The Abduction of Ganymede
Jan-Frans van Geel was born in Mechelen in 1756. He was taught by Willem Jacob Herreyns and, later on, Pieter Valckx. In 1784 he became a faculty member of the Mechelen Academy; later on, he would teach at the Antwerp Academy as well. His students included, among others, Willem Geefs, Louis Royer and Joseph Tuerlinckx. Stylistically, van Geel continued the late Flemish baroque tradition, although he was not wholly unaware of the upcoming neoclassicistic movement.
His most important works include the pulpit of the Church of St Andrew in Antwerp, a series of statues of saints for the Church of St Jacob in Antwerp and a series of terracotta bozzetti, religious as well as mythological. For many of his architectural and sculptural projects, van Geel produced sketches and drawings, several of which are kept in the Museum Plantin-Moretus – Prentenkabinet (Antwerp).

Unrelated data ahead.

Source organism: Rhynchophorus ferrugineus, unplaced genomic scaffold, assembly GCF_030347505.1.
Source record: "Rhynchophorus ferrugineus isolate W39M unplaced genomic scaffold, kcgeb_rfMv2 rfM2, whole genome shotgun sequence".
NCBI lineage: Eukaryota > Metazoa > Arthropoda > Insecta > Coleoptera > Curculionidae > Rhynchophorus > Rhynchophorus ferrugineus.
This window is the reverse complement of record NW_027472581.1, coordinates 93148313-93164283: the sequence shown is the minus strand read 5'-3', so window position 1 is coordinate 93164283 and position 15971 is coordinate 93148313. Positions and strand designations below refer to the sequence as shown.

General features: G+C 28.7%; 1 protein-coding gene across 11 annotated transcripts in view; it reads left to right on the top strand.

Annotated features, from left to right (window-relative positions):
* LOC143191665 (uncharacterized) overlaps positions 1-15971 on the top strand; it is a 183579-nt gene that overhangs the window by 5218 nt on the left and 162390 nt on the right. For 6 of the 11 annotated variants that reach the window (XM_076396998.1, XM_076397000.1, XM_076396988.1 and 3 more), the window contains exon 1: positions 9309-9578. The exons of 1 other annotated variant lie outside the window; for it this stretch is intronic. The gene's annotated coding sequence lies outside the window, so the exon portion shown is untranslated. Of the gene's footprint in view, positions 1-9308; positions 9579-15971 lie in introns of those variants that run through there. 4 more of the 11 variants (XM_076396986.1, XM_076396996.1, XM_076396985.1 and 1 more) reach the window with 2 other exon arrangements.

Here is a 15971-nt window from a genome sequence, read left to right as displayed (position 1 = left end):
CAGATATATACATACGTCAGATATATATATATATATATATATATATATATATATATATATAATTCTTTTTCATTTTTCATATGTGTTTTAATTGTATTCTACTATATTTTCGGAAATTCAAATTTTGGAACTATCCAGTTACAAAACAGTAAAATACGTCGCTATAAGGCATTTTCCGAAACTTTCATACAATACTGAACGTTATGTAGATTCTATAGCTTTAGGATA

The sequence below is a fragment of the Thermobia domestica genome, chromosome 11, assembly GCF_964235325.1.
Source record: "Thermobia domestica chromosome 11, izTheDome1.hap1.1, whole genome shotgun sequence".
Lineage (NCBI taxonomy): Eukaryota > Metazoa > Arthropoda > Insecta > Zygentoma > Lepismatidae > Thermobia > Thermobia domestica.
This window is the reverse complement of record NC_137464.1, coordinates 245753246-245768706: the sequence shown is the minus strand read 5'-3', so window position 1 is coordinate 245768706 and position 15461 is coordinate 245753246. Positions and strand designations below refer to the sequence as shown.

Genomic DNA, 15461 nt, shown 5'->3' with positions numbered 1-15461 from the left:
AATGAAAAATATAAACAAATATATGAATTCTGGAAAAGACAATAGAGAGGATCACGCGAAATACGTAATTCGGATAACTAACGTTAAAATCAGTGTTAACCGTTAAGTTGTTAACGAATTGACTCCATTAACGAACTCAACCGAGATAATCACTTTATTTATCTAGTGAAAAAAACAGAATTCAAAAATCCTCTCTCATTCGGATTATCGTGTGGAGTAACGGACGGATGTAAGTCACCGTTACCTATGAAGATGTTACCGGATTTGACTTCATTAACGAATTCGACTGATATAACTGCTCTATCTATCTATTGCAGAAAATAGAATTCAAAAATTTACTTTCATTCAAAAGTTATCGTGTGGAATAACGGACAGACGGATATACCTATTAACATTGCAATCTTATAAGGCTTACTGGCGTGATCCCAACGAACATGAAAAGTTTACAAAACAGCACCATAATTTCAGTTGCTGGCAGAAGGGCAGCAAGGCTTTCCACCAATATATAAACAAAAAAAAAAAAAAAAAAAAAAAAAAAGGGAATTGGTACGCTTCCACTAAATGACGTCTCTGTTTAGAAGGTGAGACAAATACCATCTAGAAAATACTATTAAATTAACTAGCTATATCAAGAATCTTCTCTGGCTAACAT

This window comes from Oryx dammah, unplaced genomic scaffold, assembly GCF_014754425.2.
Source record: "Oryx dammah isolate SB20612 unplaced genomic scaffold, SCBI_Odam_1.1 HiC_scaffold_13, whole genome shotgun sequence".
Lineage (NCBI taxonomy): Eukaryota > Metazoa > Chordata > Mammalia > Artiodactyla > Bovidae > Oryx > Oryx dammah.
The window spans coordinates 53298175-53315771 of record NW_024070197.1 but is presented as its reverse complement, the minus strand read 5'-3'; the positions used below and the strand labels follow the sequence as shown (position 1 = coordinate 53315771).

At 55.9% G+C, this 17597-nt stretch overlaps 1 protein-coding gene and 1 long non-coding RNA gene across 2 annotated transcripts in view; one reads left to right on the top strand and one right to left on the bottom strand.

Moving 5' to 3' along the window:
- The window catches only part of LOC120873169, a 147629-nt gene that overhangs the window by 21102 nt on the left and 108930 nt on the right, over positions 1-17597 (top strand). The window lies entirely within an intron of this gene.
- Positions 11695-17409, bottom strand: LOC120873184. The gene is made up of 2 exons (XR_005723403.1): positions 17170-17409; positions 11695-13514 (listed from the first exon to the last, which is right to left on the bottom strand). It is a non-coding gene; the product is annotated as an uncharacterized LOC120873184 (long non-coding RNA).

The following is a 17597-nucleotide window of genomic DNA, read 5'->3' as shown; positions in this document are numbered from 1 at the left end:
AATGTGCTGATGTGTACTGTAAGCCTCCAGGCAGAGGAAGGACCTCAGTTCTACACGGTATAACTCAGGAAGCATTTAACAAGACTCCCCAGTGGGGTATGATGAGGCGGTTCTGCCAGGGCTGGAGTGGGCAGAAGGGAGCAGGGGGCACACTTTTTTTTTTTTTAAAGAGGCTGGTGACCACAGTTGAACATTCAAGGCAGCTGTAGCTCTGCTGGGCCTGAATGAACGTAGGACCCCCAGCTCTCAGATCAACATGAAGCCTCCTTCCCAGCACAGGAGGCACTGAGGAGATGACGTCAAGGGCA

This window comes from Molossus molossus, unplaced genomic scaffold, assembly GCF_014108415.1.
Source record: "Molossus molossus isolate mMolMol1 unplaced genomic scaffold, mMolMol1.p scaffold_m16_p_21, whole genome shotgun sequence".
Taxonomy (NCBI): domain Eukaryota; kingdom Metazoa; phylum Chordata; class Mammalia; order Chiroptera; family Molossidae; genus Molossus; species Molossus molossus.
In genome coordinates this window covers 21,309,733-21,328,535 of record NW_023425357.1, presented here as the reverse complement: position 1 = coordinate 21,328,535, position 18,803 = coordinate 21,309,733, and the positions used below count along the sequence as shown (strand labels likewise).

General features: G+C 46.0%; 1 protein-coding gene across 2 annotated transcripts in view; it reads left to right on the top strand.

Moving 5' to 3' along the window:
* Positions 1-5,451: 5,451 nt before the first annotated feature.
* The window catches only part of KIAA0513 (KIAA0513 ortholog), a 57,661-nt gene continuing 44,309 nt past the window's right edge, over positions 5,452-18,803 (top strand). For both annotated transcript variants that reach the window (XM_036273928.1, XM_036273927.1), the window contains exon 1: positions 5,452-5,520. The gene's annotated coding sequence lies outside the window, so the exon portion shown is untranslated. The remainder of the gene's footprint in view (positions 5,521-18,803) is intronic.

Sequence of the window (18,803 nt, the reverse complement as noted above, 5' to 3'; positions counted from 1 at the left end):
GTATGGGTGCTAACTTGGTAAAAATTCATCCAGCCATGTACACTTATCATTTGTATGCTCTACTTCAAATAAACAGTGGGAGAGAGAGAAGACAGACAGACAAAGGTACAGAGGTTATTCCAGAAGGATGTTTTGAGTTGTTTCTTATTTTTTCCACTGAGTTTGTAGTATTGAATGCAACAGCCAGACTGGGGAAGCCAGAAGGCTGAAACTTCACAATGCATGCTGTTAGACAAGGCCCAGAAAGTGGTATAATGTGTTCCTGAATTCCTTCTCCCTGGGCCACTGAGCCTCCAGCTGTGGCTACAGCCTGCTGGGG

The present work, a small-scale terracotta, depicts the mythological story of the abduction of Ganymede. Jupiter, who despite his wife Juno’s complaints could not help give in to the occasional crush, fell head over heels for the young Ganymede, the most beautiful of mortals. While Ganymede was tending sheep on mount Ida, near Troy, Jupiter turned himself into an eagle – his characteristic animal – and abducted him to serve as cup-bearer in Olympus.
|Artist:||Jan-Frans van Geel (Mechelen 1756 - 1830 Antwerp)|
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